The dis­play fly­ing may be de­mand­ing but spare a thought for the per­son who deals with the lo­gis­tics. For most over­seas shows, two ship­ping con­tain­ers are used, with a pair of air­craft in each. Although slightly more risky than four in­di­vid­ual con­tain­ers, it re­duces ex­penses by around £2,500. For­tu­nately, sev­eral team mem­bers own more than one air­craft, al­low­ing dis­play mounts to be sent on to des­ti­na­tions ahead of the event. For the re­cent In­dia dis­plays, three of Mark’s Ex­tra air­craft and Steve Carver’s ‘spare’ Ex­tra 260 were shipped out in con­tain­ers, then re-as­sem­bled by Mark and en­gi­neers and test-flown ahead of the dis­plays. This al­lowed the team to fly four sim­i­lar air­craft.

Af­ter In­dia, the Ex­tras were sent on first to Shang­hai, and then had an eight-hour road trip to reach their des­ti­na­tion at Shangjie be­fore re-assem­bly ready for the team’s For­ma­tion Aer­o­batic Cham­pi­onships se­quence. Once that event is over, Mark plans to leave two air­craft in China, so that he or his team mem­bers have two dis­play air­craft ‘lo­cally’ avail­able for Asian air­shows in the com­ing year. The re­main­ing two will be brought back on the new train ser­vice from China to Ham­burg and re­assem­bled at a lo­cal air­field be­fore be­ing flown into Hol­land for The Global Stars’ first Euro­pean event at Oost­wold on 4-5th June. For this, Tom Cas­sells will fly his CAP 232 out from York­shire, while Michael Pickin will fly his CAP 232 out from Kent. Mark and Steve Carver will col­lect the two air­craft from Ger­many and fly them into Hol­land for the show, af­ter which all four air­craft will be flown back to the UK.

Since their cre­ation, The Global Stars has be­come a truly in­ter­na­tional dis­play team, per­form­ing mainly over­seas. How­ever, in

The Global Stars is much greater than the sum of its parts... to­gether the pi­lots be­come a tight and spec­tac­u­lar dis­play team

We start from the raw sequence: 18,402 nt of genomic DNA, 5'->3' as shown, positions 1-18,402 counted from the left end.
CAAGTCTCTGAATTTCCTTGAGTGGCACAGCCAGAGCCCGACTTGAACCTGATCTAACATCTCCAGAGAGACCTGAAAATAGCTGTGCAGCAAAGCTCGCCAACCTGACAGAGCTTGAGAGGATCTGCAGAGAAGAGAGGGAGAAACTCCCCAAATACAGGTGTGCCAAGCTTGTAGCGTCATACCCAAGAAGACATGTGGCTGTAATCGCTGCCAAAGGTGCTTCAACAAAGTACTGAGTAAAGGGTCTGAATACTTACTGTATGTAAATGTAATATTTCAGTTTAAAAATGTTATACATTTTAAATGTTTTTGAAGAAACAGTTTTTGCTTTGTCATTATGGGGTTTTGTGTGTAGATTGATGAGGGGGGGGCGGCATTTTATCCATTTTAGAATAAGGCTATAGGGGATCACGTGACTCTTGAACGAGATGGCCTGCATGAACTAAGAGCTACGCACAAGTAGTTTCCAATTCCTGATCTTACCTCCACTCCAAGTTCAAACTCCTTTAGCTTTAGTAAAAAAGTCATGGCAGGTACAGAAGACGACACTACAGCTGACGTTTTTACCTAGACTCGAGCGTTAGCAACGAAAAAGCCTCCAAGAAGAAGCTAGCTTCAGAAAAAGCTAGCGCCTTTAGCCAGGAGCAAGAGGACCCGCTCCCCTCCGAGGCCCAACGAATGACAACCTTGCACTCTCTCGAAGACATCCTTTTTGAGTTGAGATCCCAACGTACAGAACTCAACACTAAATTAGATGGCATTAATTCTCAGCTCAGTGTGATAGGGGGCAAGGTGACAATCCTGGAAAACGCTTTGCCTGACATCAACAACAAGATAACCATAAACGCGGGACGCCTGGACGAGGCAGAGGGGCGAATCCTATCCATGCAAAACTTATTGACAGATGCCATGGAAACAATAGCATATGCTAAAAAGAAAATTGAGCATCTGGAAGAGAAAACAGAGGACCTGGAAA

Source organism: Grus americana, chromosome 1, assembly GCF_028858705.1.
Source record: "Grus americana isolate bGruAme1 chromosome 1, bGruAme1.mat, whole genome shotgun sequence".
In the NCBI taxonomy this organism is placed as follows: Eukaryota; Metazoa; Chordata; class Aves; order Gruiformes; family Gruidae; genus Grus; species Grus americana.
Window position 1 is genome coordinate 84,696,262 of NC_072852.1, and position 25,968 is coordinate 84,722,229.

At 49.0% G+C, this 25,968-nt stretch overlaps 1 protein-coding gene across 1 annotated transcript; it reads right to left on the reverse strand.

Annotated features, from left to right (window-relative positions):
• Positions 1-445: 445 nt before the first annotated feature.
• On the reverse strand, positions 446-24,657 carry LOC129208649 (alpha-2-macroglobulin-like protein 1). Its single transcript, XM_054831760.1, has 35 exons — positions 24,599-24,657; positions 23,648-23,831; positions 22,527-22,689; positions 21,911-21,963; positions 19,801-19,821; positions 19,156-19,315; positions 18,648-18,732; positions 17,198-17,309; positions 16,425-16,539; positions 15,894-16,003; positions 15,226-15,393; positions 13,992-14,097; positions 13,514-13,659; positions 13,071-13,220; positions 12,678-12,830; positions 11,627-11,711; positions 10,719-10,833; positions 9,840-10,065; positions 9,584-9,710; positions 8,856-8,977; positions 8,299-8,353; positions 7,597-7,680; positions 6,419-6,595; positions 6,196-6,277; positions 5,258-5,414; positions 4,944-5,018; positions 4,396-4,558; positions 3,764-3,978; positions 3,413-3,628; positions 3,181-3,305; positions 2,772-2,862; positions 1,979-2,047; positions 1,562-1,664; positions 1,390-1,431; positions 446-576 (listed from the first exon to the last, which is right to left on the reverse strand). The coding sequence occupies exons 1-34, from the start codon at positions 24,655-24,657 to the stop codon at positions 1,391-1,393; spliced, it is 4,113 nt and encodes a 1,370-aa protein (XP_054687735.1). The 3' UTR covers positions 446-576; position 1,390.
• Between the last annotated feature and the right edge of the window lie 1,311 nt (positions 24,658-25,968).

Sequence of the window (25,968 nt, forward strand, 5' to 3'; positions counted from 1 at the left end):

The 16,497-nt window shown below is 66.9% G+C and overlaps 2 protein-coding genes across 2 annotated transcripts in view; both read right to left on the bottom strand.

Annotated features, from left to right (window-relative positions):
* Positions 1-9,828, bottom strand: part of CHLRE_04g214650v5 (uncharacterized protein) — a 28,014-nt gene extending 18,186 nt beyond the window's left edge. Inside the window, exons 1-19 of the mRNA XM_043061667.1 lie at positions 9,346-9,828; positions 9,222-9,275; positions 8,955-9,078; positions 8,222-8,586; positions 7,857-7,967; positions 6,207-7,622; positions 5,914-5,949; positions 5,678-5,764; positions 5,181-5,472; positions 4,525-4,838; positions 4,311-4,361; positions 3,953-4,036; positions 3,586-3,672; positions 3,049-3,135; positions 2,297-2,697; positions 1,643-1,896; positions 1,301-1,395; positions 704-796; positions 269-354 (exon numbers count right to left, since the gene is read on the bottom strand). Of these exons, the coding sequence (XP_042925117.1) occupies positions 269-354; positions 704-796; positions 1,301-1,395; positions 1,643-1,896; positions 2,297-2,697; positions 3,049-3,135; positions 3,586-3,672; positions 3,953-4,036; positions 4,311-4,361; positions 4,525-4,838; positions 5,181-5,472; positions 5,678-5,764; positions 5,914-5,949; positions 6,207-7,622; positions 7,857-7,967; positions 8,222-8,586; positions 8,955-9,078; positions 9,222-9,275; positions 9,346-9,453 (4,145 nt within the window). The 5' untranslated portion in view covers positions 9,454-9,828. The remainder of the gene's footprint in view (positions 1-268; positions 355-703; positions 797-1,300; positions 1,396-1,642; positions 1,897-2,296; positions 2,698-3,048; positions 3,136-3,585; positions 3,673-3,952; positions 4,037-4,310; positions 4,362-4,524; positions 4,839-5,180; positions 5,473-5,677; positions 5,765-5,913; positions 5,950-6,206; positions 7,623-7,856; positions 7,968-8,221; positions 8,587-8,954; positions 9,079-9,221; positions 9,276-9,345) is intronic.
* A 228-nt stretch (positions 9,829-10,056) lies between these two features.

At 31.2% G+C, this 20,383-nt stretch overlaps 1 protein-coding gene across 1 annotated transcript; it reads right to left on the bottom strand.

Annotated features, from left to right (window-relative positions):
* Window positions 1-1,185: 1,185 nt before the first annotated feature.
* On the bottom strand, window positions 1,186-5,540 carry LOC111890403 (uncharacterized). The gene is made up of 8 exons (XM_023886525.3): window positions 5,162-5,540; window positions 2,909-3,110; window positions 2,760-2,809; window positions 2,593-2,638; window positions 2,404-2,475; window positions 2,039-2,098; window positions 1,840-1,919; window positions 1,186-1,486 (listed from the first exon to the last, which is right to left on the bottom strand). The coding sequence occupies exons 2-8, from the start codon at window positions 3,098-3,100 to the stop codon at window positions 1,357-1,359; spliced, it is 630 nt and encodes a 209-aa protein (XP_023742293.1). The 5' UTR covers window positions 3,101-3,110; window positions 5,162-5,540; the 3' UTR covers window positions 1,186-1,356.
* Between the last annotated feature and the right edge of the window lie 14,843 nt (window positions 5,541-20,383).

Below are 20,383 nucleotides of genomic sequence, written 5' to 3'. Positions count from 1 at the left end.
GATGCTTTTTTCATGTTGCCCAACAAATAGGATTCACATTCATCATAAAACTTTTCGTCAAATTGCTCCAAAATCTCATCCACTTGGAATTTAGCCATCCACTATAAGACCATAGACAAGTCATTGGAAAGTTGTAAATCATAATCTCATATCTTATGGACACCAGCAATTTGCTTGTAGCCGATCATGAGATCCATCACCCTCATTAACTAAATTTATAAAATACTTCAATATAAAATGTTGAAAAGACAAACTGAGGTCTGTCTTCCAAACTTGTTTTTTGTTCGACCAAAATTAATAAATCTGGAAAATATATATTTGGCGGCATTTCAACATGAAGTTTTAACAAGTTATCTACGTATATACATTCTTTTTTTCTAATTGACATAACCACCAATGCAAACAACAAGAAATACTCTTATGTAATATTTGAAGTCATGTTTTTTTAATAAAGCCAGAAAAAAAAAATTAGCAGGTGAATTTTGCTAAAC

2017, it will also dis­play at a large num­ber of Bri­tish events in­clud­ing Old War­den, Chatsworth, Broad­stairs and Black­pool.

The Global Stars team is much greater than the sum of its parts. In­di­vid­u­ally, they are all ex­cel­lent aer­o­batic pi­lots, but to­gether they be­come a tight and spec­tac­u­lar dis­play team per­form­ing with masses of ‘wow fac­tor’. They are al­ways will­ing to try and mas­ter some­thing new and dif­fi­cult, while en­sur­ing they stay right in front of the spec­ta­tors.

Go­ing up with, if not in, smoke: con­tin­u­ous op­er­a­tion like this emp­ties the on­board tanks very quickly In­set: Aresti card for a Global Stars’ dis­play, the But­ter­fly Loop be­ing third in se­quence here

Tom leads in the CAP 232, with Steve to his left, Mark to his right and Chris be­hind and be­low in ‘box’


It might look com­i­cal to the unini­ti­ated, but walk­ing through the se­quence is a se­ri­ous busi­ness, es­sen­tial in pre­par­ing a tightly chore­ographed and safe dis­play

From left to right: Global Stars pi­lots Chris Bur­kett (who flies ‘box’ po­si­tion in the for­ma­tion), Chris Heames, Steve Carver (No. 3), Mark Jef­feries (No.2), Tom Cas­salls (for­ma­tion leader) and Michael Pickin

The Global Stars team is made up of Mudry CAP and Ex­tra air­craft de­signed for com­pe­ti­tion aer­o­bat­ics

State­ment of pre­ci­sion: the three Ex­tras and Mudry CAP 232 of The Global Stars fly­ing as one